Wednesday, January 5, 2011

Hickory Poet How-To, Part II


So last time we discussed the advantages for the would-be poet in Hickory to read, write, follow this column, attend Poetry Hickory, and take a class. If you missed that column, you can read it at Today we’ll continue with a few more tips on how a poet in Hickory can “get started and keep going.”

6. Join the Club. Since 1932 the North Carolina Poetry Society has facilitated networking and development of poets across the state, bringing them together at least three times a year for annual meetings at the Weymouth Center in Southern Pines, coordinating annual contests in 14 categories, publishing an annual anthology of NC poems, distributing a monthly newsletter, maintaining an online calendar of poetry events, and sponsoring a series of workshops with established poets across the state. Information on “joining the club,” is available at the Society’s website at An even larger resource for both poets and other writers is the North Carolina Writers’ Network. NCWN sponsors two annual conferences which feature nationally renowned guest speakers, workshops, classes, and readings. They also distribute weekly updates on opportunities for writers. Their website is Beyond the state level the two most significant poetry organizations are Associated Writing Programs ( and the Academy of American Poets (

7. Network. Joining poetry support organizations and attending classes and readings will give the poet the chance to meet writers, editors, publishers and others interested in poetry, but many of those activities are not scheduled more than once a month or last only a short period of time. As with any vocation or avocation, the practitioner may need more frequent interaction with others to keep them motivated and to provide the connections necessary for continued development and success. Virtually every poet I know has a facebook page and is connected through that medium to dozens of other poets, editors, publishers, and readers with similar interests or backgrounds. Many poets also maintain blogs. Visiting these blogs provides information, ideas, and the possibility of “joining the discussion” about poetry.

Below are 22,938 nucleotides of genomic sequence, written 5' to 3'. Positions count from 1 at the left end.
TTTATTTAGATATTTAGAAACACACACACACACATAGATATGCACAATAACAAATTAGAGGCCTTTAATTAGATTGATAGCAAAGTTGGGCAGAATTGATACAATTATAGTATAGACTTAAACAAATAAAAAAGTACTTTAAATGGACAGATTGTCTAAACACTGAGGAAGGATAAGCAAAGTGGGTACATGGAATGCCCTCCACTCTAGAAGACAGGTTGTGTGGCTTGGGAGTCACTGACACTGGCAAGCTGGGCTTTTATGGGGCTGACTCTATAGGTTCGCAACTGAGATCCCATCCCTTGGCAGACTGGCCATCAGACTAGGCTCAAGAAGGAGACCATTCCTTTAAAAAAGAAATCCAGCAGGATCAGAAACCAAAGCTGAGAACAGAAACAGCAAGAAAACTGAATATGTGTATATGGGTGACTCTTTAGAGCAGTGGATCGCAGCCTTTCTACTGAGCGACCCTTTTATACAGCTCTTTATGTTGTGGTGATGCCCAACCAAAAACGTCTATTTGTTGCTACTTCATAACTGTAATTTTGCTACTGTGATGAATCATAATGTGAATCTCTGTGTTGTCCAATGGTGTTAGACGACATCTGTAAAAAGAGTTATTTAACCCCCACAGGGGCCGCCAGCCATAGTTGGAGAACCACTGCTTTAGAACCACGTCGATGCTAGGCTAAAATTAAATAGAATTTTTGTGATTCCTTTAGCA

8. Join or Form a Group. Very few, if any, writers create in a vacuum. Most writers have at least one trusted colleague who reviews their material before the writer sends it out for publication. Many writers belong to critique groups who share their work with each other and discuss ways of improving it. Virtually every creative writing class I have ever taught has resulted in the formation of at least one such group as those students who connected with each other in the class look to keep the energy they’ve developed together going.

9. Understand that the biggest part of writing is rewriting. I never stop revising a poem. In fact, many of my best revisions came after the poem was published. Most of the poets I know are similar in their practices. For most writers inspiration is at best only the beginning, and at worst a fallacy.

10. Submit. When you’re ready, when you think your work is good enough, and your will is strong enough to withstand rejection after rejection, send your poems out for publication. If you have been networking, then you probably know the editors of several journals fairly well by now. Start with them. That way you’ll know that it will be the editor and not a graduate assistant who reads them, and you’ll be more likely to at least get a personal note back perhaps even with suggestions on how to make the poem better suited to that particular journal.

There is a lot more to know about the submission process, but we’ll save that for the next column. Come back in two weeks for more.

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